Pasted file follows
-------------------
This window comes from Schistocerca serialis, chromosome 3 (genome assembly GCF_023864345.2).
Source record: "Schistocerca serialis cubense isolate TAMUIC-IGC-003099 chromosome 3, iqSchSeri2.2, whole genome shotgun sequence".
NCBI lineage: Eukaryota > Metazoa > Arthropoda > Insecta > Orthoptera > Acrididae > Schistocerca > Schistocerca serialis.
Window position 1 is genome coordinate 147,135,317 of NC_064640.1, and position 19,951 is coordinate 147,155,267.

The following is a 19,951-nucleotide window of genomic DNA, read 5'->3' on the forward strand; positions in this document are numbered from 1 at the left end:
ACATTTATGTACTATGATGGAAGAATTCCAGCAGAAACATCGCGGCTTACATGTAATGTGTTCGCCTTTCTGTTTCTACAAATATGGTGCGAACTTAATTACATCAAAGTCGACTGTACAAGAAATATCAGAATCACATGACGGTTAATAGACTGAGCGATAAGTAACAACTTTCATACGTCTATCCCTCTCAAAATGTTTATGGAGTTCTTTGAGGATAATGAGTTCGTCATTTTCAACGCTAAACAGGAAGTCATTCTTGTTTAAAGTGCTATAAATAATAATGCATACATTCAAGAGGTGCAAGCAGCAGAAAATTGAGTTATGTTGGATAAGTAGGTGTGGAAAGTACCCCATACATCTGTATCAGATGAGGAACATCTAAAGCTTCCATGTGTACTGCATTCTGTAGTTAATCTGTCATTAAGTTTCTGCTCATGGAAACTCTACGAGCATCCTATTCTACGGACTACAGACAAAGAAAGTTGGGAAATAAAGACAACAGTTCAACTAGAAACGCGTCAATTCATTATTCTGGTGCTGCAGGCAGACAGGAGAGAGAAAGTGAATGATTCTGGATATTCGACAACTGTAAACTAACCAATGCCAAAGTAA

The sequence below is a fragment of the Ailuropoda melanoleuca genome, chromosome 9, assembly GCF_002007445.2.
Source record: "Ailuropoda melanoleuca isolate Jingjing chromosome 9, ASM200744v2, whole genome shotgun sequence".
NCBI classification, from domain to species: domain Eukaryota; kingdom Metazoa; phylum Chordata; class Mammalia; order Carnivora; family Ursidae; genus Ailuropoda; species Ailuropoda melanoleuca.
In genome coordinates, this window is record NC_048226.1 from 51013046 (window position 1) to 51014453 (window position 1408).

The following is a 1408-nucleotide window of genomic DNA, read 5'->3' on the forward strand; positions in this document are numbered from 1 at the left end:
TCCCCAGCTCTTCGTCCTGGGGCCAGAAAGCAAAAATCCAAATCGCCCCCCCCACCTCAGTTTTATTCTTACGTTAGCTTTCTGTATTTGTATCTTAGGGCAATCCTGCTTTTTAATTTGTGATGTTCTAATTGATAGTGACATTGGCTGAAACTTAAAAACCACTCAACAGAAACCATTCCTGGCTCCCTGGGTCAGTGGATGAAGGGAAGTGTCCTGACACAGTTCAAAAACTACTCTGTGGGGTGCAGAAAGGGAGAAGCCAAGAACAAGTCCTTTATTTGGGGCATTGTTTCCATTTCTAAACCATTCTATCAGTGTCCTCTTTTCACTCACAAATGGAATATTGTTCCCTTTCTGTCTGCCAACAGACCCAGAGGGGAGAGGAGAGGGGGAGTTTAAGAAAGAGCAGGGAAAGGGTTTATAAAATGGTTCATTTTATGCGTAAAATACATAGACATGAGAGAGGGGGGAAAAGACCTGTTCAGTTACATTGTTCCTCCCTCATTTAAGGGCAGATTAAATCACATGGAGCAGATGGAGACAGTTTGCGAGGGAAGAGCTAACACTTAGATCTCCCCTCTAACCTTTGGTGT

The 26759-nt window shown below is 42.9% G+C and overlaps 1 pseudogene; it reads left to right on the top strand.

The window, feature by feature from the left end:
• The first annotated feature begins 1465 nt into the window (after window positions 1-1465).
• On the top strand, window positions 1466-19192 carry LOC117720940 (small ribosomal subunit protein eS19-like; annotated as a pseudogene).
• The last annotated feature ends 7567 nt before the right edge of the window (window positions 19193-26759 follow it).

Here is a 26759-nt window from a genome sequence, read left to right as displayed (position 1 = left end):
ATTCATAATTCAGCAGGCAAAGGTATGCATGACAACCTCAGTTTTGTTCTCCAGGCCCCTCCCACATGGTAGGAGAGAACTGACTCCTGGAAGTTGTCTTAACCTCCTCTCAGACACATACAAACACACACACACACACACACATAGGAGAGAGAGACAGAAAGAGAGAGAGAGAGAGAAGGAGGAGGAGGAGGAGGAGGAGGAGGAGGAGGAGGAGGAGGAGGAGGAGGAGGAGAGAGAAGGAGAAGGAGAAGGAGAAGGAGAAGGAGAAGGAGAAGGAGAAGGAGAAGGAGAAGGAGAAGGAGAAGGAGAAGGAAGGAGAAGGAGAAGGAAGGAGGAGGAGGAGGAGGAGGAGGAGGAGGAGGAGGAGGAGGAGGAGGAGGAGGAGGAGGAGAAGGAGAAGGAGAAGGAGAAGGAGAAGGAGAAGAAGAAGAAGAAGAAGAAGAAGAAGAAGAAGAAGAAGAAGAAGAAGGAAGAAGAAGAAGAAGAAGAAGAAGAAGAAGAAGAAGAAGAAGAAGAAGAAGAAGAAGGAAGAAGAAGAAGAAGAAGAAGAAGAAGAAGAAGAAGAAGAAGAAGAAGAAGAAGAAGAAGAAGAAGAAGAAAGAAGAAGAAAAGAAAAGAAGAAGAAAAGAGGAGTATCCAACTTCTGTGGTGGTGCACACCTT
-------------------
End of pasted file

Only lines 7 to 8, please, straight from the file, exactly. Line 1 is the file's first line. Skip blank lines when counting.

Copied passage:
The sequence below is a fragment of the Ailuropoda melanoleuca genome, chromosome 9, assembly GCF_002007445.2.
Source record: "Ailuropoda melanoleuca isolate Jingjing chromosome 9, ASM200744v2, whole genome shotgun sequence".